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Arcadia

FYI: Collegeboard middle school math program (California comon core ed)

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It is in California's 2014 list of programs awaiting approval so I took a look out of curiosity. It is currently Gr 6 to Algebra but is going to be for Gr 6 to 12 in the future. The books are online for browsing http://www.springboardonline.com/california/

 

ETA:

It is now in the approved list released on Jan 15, 2014

http://www.cde.ca.gov/nr/ne/yr14/yr14rel6.asp

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Am I the only one disturbed by Collegeboard producing a curriculum? As someone who has forked over way too much money to that company, I am far from thrilled to see them entangled even more than they already are via CC standards. Way too much going into and out from a single source.

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Collegeboard has a Language Arts program for Gr 6 to 12 too. http://springboardprogram.collegeboard.org/english-language-arts/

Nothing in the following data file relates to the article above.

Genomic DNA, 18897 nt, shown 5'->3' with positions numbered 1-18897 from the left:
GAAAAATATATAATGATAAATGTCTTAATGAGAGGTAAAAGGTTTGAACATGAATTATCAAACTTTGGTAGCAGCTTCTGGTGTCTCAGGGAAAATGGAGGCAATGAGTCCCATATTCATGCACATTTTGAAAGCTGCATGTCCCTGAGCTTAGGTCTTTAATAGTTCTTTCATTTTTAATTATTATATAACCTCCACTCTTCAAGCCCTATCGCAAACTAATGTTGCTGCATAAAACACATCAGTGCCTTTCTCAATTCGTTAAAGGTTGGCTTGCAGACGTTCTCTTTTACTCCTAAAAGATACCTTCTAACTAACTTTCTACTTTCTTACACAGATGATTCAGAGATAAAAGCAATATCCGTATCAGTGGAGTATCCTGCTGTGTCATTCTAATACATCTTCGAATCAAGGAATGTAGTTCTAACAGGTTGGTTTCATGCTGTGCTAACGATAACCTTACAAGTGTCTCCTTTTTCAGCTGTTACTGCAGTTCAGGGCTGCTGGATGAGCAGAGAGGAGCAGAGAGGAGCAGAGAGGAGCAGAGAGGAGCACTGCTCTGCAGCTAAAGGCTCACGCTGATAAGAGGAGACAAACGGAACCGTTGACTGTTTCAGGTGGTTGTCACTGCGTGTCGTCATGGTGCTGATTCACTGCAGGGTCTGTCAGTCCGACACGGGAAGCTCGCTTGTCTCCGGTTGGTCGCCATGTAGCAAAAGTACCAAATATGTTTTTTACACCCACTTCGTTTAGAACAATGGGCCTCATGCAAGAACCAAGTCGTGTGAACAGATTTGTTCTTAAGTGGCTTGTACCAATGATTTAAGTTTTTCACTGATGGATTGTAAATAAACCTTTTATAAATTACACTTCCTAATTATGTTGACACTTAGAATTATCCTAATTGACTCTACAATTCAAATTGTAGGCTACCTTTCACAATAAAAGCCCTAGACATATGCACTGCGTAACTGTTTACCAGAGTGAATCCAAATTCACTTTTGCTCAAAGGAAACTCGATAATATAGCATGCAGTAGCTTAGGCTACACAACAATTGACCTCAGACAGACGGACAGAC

I'm honestly not surprised, but it is a disturbing trend regardless. The impact that CB has on education in this country and has for decades is huge. Producing a curriculum is self-fulfilling.m

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Am I the only one disturbed by Collegeboard producing a curriculum? As someone who has forked over way too much money to that company, I am far from thrilled to see them entangled even more than they already are via CC standards. Way too much going into and out from a single source.

 

No, you aren't the only one.

 

I'm also in shock that they have 6th, 7th, and 8th grade math . . . and then Algebra 1!  This seems completely contrary to CA's emphasis on completing Alg1 in 8th grade.  And does PreAlgebra really take 3 years??

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This seems completely contrary to CA's emphasis on completing Alg1 in 8th grade.  

California have changed to Algebra 1 in 9th grade but schools can still offer Algebra 1 in 8th grade or earlier.

 

"Last month, the State Board of Education unanimously shifted away from a 15-year policy of expecting eighth-graders to take Algebra I. The state will allow them to take either Algebra I or an alternate course that includes some algebra. New state standardized tests will focus on the alternate course -- the same one adopted by most states under the Common Core curriculum being rolled out across the nation." (Feb. 2013, Mercury News)

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Wow.  I guess I didn't realize that was actually happening.  It still seems like a lot of time to cover what is basically PreAlgebra, although I see there is a lot of geometry & statistics included.  Hmm.

 

ETA: thanks for posting, it's interesting to see what is going on.

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Algebra is offered in 7th grade in our district. I am confused how this is all going to play out.